- There is no evidence of a bona fide noncommercial or other legitimate fair use by the Respondent.
The Complainant further avers that the Respondent uses the Domain Names in bad faith. The websites linked to the Domain Names offer MONCLER branded products for sale. According to examination by the Complainant of the photographs appearing on these websites, some of the products offered are blatantly counterfeit.
The Complainant therefore requests the transfer of the Domain Names to the Complainant.
The Respondent did not reply to the Complainant’s contentions.
6. Discussion and Findings
To qualify for a cancellation or a transfer of the Domain Names, the Complainant must prove each element of paragraph 4(a) of the Policy, namely:
(i) The Domain Name is identical or confusingly similar to a trademark or service mark in which the Complainant has rights; and
(ii) the Respondent has no rights or legitimate interests in respect of the Domain Name; and
(iii) the Domain Name has been registered and is being used in bad faith.
As the Respondent has failed to respond to the Complaint, the Panel may draw negative inferences from the Respondent’s default pursuant to paragraph 14(b) of the Rules. However, the Complainant is required to support its assertions with actual evidence in order to succeed in UDRP proceedings.
A. Identical or Confusingly Similar
The Domain Names all contain the Trademark in its entirety and are preceded and/or followed by the descriptive terms “buy” and “jackets”. In line with the principle as established in numerous decisions, the Panel agrees that when a domain name contains in full a complainant’s registered mark, that it may be sufficient to establish confusing similarity. (Dr. Ing. H.c. F. Porsche AG v. Ron Anderson, WIPO Case No. D2004-0312). In this case, the Panel finds that the addition of descriptive terms related to the Complainant’s business does not distinguish the Domain Names from the Trademark.
Complainant has therefore satisfied the first condition set out in paragraph 4(a)(i) of the Policy.
B. Rights or Legitimate Interests
Pursuant to Paragraph 4(c) of the Policy, any of the following circumstances may demonstrate the Respondent’s rights or legitimate interests to the Domain Name for purposes of paragraph 4(a)(ii):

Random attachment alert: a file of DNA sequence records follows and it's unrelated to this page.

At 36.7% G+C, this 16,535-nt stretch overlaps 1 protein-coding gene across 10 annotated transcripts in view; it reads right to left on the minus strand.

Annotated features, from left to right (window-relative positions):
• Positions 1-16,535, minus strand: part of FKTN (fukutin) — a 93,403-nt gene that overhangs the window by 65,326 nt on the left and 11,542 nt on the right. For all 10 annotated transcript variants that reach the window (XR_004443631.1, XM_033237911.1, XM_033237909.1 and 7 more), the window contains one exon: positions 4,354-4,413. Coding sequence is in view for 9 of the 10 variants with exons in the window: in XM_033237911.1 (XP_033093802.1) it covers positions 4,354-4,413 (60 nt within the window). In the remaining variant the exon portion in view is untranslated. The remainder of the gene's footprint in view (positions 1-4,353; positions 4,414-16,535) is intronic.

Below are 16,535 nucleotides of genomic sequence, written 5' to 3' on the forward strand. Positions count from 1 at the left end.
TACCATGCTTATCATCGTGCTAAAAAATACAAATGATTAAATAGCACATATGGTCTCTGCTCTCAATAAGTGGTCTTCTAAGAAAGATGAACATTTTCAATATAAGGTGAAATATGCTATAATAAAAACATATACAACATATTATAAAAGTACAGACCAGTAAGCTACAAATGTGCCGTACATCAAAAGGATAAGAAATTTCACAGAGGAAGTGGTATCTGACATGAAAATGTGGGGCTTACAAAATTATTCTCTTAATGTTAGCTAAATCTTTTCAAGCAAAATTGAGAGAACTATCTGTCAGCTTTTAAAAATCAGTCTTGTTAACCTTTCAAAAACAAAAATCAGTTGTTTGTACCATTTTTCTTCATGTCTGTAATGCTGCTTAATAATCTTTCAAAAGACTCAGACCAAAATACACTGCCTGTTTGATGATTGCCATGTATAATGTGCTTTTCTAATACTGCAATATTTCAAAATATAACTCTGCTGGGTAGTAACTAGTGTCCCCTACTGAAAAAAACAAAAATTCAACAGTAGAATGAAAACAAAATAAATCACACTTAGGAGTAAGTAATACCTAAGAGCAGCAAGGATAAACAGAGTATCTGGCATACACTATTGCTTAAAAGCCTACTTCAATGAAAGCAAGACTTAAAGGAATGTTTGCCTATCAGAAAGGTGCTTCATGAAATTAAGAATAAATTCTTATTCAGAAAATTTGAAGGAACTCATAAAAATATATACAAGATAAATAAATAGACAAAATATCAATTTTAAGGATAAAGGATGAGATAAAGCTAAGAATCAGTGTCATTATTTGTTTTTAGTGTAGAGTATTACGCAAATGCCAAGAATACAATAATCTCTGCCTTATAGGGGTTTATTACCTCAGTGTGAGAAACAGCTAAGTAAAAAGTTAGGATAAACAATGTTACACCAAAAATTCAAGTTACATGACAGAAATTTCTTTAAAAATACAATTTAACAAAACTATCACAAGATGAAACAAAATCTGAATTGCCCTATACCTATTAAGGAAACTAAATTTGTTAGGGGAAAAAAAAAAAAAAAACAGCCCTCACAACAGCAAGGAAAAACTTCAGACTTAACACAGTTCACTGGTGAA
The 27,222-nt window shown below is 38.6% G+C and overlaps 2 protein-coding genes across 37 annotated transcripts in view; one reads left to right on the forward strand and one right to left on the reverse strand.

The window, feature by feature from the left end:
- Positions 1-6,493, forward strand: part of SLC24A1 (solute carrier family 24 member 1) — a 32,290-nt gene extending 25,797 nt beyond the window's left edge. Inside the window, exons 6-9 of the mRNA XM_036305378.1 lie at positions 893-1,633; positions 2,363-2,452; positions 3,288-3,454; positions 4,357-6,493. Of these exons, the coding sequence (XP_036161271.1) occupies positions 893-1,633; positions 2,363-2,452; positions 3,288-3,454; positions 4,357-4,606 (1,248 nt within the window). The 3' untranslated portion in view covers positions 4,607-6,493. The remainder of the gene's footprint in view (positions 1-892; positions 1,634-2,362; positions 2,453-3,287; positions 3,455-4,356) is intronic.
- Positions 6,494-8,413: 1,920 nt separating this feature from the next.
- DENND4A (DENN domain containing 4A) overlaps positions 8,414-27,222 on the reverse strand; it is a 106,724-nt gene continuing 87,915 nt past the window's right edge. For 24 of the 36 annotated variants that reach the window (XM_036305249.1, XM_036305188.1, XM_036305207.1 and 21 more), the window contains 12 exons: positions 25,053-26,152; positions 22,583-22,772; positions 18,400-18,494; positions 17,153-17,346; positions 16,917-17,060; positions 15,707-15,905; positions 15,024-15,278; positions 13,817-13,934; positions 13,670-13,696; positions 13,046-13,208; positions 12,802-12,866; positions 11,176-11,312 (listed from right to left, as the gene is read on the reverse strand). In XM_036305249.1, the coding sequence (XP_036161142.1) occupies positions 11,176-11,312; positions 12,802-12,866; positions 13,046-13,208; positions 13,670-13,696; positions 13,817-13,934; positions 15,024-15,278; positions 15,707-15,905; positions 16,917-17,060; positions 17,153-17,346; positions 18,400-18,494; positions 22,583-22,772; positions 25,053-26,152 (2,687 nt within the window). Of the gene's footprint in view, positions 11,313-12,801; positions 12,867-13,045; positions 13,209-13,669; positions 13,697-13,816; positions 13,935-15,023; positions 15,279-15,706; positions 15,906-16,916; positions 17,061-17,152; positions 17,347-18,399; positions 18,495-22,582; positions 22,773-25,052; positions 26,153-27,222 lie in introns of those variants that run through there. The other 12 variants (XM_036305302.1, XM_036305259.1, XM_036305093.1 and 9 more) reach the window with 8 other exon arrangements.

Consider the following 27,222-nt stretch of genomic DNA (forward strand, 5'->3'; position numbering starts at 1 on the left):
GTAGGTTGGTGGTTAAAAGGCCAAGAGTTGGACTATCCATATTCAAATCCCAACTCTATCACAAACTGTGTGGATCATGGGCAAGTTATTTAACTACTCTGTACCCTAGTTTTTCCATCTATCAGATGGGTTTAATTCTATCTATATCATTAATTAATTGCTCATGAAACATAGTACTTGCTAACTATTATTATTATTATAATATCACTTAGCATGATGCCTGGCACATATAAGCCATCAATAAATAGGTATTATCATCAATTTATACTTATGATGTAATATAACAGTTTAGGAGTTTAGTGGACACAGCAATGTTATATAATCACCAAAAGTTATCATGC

(i) before any notice of the dispute, the Respondent’s use or demonstrable preparations to use the domain or a name corresponding to the Domain Name in connection of a bona fide offering of goods or services;
(ii) the Respondent (as an individual, business, or other organization) has been commonly known by the Domain Name, even if it has acquired no trademark or service mark rights; or
(iii) the Respondent is making a legitimate noncommercial or fair use of the Domain Name without intent for a commercial gain to misleadingly divert consumers or to tarnish the trademark or service mark at issue.
Under the given circumstances, the Panel has to verify whether the Respondent is using the Domain Names in connection with a bona fide offering of goods or services in the sense of paragraph 4(c)(i) of the Policy.
The Complainant has confirmed that at least some of the goods sold on the websites linked to the Domain Names are considered to be counterfeit. This has not been rebutted by the Respondent and therefore the Panel finds that there is no bona fide offering of goods or services. The fact that the Respondent has registered the Domain Names by in fact only providing an e-mail address and no street address, not even a city, confirms the impression that the Panel has, that the Respondent has no intentions to be involved in the bona fide offering of goods or services.
Regarding paragraph 4(c)(ii) of the Policy, the Panel notes that the Respondent does not appear to be commonly known in the normal course of business by the name “Moncler”. On the websites linked to the Domain Names, on which (allegedly counterfeit) “Moncler” products can be purchased, no information is given on the identity of the e-tailer.
Regarding paragraph 4(c)(iii) of the Policy, the Panel notes that the Respondent is making commercial use of the disputed Domain Names as (counterfeit) good are being sold.
Consequently, the Panel is of the opinion that the Respondent has no rights or legitimate interests in the sense of paragraph 4(c) of the Policy and therefore the second condition has been fulfilled.
C. Registered and Used in Bad Faith
The Complainant has asserted that the websites linked to the Domain Names offer for sale counterfeit products under the Trademark and this assertion has not been rebutted by the Respondent. In the Panels view, this is strong evidence of bad faith. Pursuant to paragraph 4(b)(iv) of the Policy. Prada S.A. v. Domains for Life, WIPO Case No. D2004-1019). The fact that the Respondent has registered the Domain Names by in fact only providing an e-mail address and no street address, not even a city, confirms the impression that the Panel has, that the Respondent has registered and uses the Domain Names in bad faith.
The failure of the Respondent to respond to the Complaint in this case further supports an inference of bad faith (Bayerische Motoren Werke AG v. (This Domain is For Sale) Joshuathan Investments, Inc., WIPO Case No. D2002-0787).
Accordingly the third condition of paragraph 4(a) of the Policy has been fulfilled.
For all the foregoing reasons, in accordance with paragraphs 4(i) of the Policy and 15 of the Rules, the Panel orders that the Domain Names <buy-moncler.com>, <buymonclerjackets.com> and <moncler-jackets.net> be transferred to the Complainant.
Willem J. H. Leppink
Dated: November 22, 2010